Source: Valuation by McKinsey & Company
Let’s remember that it’s the long-term that matters
As owners of businesses, equity investors care about the long-term ability of a company to produce attractive cash returns. Next year’s results matter little compared to the trajectory of results over the next couple decades, or even indefinitely. So critically, it is the predictability or sustainability of growth and return on invested capital over long periods of time which is important, rather than their level over the next couple of years. This conclusion often clashes with what we see in the investment industry. Many “investors” focus on the next quarter rather than the next decade. And despite both growth and return on invested capital creating value, market participants are often focused more on growth than value creation, leading many to pay more for growth, but not necessarily for return on invested capital.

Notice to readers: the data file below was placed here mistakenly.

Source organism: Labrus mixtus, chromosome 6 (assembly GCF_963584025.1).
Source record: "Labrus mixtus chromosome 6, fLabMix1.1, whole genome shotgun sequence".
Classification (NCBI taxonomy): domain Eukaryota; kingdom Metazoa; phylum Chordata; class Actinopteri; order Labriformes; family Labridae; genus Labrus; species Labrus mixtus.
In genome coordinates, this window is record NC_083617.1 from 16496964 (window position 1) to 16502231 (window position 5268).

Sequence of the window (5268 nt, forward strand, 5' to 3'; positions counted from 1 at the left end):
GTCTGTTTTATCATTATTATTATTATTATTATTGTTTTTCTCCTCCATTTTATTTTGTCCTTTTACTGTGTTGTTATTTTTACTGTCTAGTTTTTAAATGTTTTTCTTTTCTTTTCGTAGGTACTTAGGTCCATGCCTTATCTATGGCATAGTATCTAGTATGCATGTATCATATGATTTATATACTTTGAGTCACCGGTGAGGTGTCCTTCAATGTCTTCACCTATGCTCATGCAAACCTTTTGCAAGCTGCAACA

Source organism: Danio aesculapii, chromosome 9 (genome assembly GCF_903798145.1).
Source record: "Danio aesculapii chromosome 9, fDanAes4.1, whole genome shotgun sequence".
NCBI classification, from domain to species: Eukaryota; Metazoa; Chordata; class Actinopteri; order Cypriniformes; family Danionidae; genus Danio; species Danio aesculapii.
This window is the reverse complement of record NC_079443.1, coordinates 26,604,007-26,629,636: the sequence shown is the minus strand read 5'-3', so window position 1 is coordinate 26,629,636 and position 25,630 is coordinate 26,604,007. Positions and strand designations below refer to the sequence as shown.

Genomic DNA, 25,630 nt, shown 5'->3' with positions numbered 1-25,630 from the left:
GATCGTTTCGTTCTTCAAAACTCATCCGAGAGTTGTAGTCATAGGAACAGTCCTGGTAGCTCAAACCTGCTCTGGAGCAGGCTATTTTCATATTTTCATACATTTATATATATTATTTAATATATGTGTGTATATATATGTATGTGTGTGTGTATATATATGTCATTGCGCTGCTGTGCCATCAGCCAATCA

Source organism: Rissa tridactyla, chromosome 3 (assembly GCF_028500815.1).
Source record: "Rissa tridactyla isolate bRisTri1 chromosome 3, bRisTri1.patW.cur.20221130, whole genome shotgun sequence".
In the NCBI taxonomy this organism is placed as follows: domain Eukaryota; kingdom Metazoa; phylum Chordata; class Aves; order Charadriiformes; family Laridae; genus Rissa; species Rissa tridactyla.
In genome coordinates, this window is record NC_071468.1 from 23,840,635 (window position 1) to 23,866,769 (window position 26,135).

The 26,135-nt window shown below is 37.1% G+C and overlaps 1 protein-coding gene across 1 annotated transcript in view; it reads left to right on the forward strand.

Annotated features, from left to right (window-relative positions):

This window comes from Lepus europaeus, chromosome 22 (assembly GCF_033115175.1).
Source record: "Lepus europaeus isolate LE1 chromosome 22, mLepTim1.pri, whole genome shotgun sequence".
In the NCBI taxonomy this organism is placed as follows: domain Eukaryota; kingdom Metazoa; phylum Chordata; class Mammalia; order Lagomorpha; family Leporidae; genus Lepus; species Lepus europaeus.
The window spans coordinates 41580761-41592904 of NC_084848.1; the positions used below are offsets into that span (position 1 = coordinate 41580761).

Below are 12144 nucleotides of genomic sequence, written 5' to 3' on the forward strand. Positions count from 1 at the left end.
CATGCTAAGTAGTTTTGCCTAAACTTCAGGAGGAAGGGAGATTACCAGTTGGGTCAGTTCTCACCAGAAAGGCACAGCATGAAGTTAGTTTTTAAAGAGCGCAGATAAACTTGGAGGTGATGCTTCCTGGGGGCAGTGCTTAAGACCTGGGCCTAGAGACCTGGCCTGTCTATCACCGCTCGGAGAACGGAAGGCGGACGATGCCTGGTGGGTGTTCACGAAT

But which should investors be more focused on, growth or return on invested capital? The combination is what really counts, but with predictability and sustainability being so critical, we give the edge to return on invested capital, perhaps the opposite of how many market participants function today. We often hear investors discussing growth and how much should be paid for growth, but we rarely hear investors discussing return on invested capital despite its importance to value creation, perhaps because so many investors are focused on the short-term. But for long-term investors, the sustainability of growth and/or return on invested capital over many years is what really matters. Using the charts below from the book Valuation by McKinsey & Company, we will attempt to demonstrate that return on invested capital is reasonably predictable and more persistent than growth (on average) over long periods of time, and therefore an attractive metric to put at the core of a value investing process.
ROIC is persistent and reasonably predictable, providing a solid basis for an investment process